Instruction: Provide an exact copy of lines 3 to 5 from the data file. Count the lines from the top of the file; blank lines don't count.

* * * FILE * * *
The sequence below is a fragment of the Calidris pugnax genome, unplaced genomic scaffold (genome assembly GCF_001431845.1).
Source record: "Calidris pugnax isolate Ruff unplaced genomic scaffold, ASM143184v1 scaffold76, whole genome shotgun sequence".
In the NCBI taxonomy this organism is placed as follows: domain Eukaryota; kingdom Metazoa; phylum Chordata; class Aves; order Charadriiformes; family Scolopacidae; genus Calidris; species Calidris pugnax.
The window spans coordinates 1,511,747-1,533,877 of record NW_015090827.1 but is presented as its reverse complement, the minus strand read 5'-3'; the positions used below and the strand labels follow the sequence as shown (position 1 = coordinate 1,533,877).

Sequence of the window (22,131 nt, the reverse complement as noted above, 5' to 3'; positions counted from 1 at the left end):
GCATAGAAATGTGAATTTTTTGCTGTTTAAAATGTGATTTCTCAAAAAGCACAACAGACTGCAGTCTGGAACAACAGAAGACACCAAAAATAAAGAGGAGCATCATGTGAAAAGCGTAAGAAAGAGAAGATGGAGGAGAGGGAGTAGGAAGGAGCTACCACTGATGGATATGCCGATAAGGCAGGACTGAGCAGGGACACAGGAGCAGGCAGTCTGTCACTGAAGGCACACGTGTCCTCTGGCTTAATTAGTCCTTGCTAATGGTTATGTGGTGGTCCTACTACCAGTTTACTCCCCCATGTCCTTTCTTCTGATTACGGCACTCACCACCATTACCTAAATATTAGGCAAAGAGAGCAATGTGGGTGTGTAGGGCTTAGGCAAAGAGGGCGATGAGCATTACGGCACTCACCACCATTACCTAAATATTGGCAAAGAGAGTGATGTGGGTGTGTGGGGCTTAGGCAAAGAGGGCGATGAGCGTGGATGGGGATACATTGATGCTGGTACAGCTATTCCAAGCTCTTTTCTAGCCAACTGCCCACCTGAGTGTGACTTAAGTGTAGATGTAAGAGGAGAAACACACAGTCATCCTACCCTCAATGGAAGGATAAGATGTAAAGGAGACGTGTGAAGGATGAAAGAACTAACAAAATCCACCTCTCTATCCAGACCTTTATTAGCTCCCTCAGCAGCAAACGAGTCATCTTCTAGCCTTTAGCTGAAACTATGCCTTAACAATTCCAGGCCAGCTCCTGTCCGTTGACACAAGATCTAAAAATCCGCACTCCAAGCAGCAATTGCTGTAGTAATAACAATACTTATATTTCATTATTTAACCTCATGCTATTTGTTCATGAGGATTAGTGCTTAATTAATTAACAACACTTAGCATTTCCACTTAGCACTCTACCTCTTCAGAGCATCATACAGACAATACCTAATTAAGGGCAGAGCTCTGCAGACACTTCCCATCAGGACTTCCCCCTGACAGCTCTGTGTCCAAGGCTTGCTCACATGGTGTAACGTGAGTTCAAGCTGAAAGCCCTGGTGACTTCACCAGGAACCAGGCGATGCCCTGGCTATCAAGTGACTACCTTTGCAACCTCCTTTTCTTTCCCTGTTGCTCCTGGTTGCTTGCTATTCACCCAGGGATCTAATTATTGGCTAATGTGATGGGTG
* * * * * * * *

In the NCBI taxonomy this organism is placed as follows: domain Eukaryota; kingdom Metazoa; phylum Chordata; class Aves; order Charadriiformes; family Scolopacidae; genus Calidris; species Calidris pugnax.
The window spans coordinates 1,511,747-1,533,877 of record NW_015090827.1 but is presented as its reverse complement, the minus strand read 5'-3'; the positions used below and the strand labels follow the sequence as shown (position 1 = coordinate 1,533,877).

Sequence of the window (22,131 nt, the reverse complement as noted above, 5' to 3'; positions counted from 1 at the left end):